Hard Rock Cafe Porto

The architecture of branding and the tourist city

By Rui Gilman
Architect and FAUP PhD
Exterior do Hard Rock Cafe Porto (nota: o HRC pediu para não serem divulgadas imagens do interior nos meios de comunicação social até à abertura oficial, a qual deve acontecer antes do Verão 2017)
© Carlos Machado e Moura
Exterior do Hard Rock Cafe Porto (nota: o HRC pediu para não serem divulgadas imagens do interior nos meios de comunicação social até à abertura oficial, a qual deve acontecer antes do Verão 2017)
© Carlos Machado e Moura





Among global capitals — such as London or Paris —, financial centres — like Doha or Singapore -, gambling destinations — such as Las Vegas or Macau —, tax havens — such as the capital of the Cayman Islands or Panama City —, sunshine meccas — such as Cancun or Marbella, — cultural centres — like Florence or Krakow —, there are two things in common: mass tourism and a Hard Rock Cafe.  

With 6.8 million visitors in 2016, and elected for the third time as “Best European Destination” in 2017, the city of Porto now has its own Hard Rock Cafe. 

Born in 1971 in London and internationalized in 1982, owned by a Florida Native American tribe since 2007, the Hard Rock Cafe is today a global brand, with headquarters in Orlando. Its extensive portfolio includes a total of 191 establishments (cafés, hotels and casinos) in 54 different countries. 

In Portugal, the first franchise of the brand opened in 2003, taking over the old Condes cinema in Lisbon, in a process that was quite controversial 1. In 2016, a new franchise of the group opened in the city of Porto. 

The opening of the Hard Rock Cafe in Porto is a confirmation of the tourist “boom” of the city and the country. It also raises more questions about the shock between local and global culture, the conservation of historical heritage and its adaptation to market opportunities, the fusion between consumption and memory, the limits of the exploration and capitalization of culture, the weight of tourism on urban rehabilitation and the subjection of architecture to marketing.





Attesting to the complexity of the process is the fact that several parties are involved: two clients (Hard Rock Cafe International and local promoters), two architecture studios (Hrynkiewicz & Sons Architects – HiS – and Floret Arquitectura) and three cities (Orlando, Gdansk and Porto). 

The first stage involved the identification of a building to take in the space. To achieve this, the local promoters of the franchise, under supervision of Hard Rock Cafe International, contacted Floret Arquitectura, a studio with extensive experience in the rehabilitation of buildings in Porto. With the main requisites being a central and busy location and a historical veneer that corresponded to the touristic image of the city, the option selected turned out to be a 19th Century building located on the corner of Rua do Almada and Rua Artur de Magalhães, near the Avenida dos Aliados.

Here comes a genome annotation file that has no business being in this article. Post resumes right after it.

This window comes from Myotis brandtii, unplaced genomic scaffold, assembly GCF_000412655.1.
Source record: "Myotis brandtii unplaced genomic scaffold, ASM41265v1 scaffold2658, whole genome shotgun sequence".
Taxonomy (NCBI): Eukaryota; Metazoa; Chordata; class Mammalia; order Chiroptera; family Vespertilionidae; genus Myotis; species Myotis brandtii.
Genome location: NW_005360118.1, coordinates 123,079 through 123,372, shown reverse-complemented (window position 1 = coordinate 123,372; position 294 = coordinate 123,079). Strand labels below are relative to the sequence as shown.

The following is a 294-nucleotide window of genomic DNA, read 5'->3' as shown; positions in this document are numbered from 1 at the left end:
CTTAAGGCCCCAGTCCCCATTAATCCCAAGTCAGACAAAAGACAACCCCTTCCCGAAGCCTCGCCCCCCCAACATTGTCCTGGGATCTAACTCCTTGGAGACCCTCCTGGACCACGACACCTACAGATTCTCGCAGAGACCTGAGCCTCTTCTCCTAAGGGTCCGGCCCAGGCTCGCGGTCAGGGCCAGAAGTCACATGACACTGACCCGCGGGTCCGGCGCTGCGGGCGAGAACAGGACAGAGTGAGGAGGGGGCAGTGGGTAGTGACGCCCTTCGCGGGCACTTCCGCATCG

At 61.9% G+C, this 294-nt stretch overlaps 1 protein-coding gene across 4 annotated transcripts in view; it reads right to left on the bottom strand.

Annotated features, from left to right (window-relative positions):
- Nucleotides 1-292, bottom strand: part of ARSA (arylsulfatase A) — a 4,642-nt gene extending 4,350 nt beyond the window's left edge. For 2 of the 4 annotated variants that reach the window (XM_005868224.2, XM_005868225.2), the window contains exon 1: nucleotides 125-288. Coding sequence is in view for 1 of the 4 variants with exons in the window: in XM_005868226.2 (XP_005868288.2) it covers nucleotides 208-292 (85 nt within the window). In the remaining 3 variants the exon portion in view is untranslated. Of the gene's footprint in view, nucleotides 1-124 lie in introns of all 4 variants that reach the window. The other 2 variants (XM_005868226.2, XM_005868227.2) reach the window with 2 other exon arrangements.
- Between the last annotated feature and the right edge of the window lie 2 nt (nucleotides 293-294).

The building had initially been occupied by a branch of the Bank of Portugal and later by an insurance company. Derelict since the mid 90’s, the building was completely remodelled by the architect Pedro Barbosa in 2011 and returned, within possibility, to its original form with an open-space logic. The floors, windows, frames, ceilings and skylights were all recovered, along with the installation of an elevator and the demolition of more modern additions, apart from the added recessed story. This last level remained destined for habitation, while the rest was placed on the market as office space. The 2008-2011 crisis consolidated the failure of the investment.


Once the building was selected in 2015, the conception of the project was handed over to the Polish studio HiS (specializing in shop architecture, recreation and interior design), regular collaborators of Hard Rock Cafe International, having accomplished 6 projects from their portfolio. Thus, a circular chain that articulated all of the involved parties was created, with the Portuguese studio acting as a hinge, remaining in charge of the adaptation and compatibility of the project (obeying local legislative imperatives, procuring licenses, the indication of suppliers and coordinating with specialties).


The building largely maintained its original properties. The original wooden structure of the slabs was kept, being reinforced in some parts with a metallic structure due to the load increase, determined by the heavy HVAC infrastructure that a completely climatized space demands. The more profound alterations were limited to the transformation of the central staircase into a service stairway, the creation of a new staircase that crosses all of the stories and the creation of an opening in the slab of the first story, allowing for a panoramic view over the stage.





Hard Rock Cafe’s commercial logic is the “experience economy”, which was first theorized at the end of the 90’s 2 and defends the transformation of the relationship between the consumer and the brand through the transformation of the act of consuming through a mnemonic interaction, reaping its added value. The brand exponentially and infinitely complexifies, dilutes and expands itself as a consequence of the interactive dialogue with the consumer. “In short, we are the brand”, the memory and the product.